School of Information Studies Associate Professor Lu Xiao has been recognized for research that employs multiple methodologies to examine the factors surrounding a comment’s persuasive power on social media, and the ability of those comments to change viewpoints that have…
Physicist Marchetti Named to Commission on Statistical Physics
Distinguished Professor M. Cristina Marchetti has been elected to the Commission on Statistical Physics as part of a select group of international scientists.
The Commission on Statistical Physics (C3) was established by the International Union of Pure and Applied Physics (IUPAP) in 1945 to promote the exchange of information and views among the members of the international scientific community in the general field of statistical physics.
Marchetti, the William R. Kenan Distinguished Professor of Physics in the College of Arts and Sciences, was nominated for the position and elected by the commission members.
“This new leadership role continues Cristina’s incredible record as a leader in scientific societies, meetings and journals,” says A. Alan Middleton, associate dean of research and scholarship and professor and chair of the Department of Physics. “She has not only contributed at the highest levels as a formal leader, conference organizer and editor, but she has also led in initiating new divisions within societies, such the Topical Group on Soft Matter in the American Physical Society. She is well known around the world for her research and leadership in statistical physics.”
Marchetti’s research for the past 25 years has spanned a broad range of problems in statistical physics and soft matter, from superconductivity to biological physics, with a focus on nonequilibrium phenomena.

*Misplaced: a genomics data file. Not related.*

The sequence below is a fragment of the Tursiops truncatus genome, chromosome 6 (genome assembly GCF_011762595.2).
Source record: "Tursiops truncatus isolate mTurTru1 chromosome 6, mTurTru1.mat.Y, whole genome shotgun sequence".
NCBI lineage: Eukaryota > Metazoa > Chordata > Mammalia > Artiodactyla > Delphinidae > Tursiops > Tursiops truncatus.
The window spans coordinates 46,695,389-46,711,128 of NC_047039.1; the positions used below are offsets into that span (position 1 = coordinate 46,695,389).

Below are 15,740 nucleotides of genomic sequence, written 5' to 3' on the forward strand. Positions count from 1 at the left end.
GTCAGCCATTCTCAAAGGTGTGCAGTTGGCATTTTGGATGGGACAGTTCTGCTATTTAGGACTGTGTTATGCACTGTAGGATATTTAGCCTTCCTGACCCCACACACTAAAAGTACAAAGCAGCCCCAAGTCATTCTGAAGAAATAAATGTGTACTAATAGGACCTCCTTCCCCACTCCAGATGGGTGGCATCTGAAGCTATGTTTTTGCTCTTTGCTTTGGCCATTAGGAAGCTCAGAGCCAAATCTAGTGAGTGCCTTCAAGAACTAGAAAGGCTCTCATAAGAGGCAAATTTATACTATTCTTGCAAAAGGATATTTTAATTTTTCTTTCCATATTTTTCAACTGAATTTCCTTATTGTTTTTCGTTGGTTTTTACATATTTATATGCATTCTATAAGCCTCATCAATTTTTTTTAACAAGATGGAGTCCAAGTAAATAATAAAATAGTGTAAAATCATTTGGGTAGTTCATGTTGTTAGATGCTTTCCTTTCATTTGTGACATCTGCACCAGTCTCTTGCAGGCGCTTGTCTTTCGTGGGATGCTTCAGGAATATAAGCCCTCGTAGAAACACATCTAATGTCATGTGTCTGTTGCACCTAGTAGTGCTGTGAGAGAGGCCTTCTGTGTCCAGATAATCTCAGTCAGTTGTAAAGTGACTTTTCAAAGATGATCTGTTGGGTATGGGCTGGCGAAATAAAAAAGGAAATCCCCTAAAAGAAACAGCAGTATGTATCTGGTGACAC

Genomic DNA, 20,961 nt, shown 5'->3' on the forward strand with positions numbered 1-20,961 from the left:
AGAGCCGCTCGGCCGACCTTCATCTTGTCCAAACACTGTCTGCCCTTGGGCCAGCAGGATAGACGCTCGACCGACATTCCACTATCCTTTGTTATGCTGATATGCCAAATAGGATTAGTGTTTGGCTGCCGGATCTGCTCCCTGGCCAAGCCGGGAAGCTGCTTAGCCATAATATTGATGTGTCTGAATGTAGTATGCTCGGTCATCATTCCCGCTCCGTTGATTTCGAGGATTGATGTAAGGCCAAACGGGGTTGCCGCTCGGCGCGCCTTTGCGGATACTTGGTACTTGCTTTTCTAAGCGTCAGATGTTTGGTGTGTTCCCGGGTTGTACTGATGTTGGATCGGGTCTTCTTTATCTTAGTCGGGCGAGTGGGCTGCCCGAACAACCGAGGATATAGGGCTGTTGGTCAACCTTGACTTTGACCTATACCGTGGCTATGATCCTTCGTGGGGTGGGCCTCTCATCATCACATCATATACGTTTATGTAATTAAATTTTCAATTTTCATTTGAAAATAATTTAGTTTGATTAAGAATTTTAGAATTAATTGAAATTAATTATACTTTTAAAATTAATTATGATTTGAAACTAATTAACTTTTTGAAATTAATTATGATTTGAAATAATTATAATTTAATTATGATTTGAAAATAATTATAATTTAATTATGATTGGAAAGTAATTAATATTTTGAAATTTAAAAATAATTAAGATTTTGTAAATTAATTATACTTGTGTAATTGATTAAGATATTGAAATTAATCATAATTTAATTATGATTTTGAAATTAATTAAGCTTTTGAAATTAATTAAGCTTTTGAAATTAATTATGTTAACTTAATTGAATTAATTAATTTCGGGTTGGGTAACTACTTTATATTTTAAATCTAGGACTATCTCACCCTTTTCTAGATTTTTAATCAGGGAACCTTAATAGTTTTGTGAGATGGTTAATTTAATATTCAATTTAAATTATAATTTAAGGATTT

“In recent years my work has focused on the emergent behavior of ‘active matter,’” Marchetti says. “The name describes collections of self-driven entities that exhibit organized behaviors on scales much larger than that of the individuals—examples range from the flocking of birds to the sorting and organization of cells in morphogenesis [the biological process in which an organism develops its shape], and include synthetic analogues, such as engineered microswimmers.”
In 2016, Marchetti was granted a major award from the National Science Foundation for $420,000 to pursue the research.
With the breadth of her background and research, Marchetti hopes to bring to the commission “a deep appreciation for the diversity of the field of statistical physics and of its connection to other areas of physics and to other disciplines.”
Marchetti also sees the need for enhanced unity and visibility for statistical physics and its relevance to many areas of science and engineering. “This can only come from better communication across disciplinary and national boundaries, and IUPAP can play a key role in this effort,” she says.
Marchetti has also served in the soft matter and statistical physics community in various roles, including as elected chair of the American Physical Society Topical Group on Statistical and Nonlinear Physics and currently as chair of the recently formed Topical Group on Soft Matter (GSOFT). She has also organized conferences; served on selection committees for international prizes; and is the co-lead-editor of Annual Reviews of Condensed Matter Physics and Physical Review X.
As a mentor and teacher, Marchetti is deeply committed to increasing diversity among faculty and students in the sciences and strengthening graduate education and providing students with exposure to and appreciation for the interdisciplinarity of soft materials physics and the broad relevance of statistical physics. She has propelled new models of graduate education at Syracuse and nationally as one of four principal investigators running the Boulder Summer School for Condensed Matter and Materials Physics.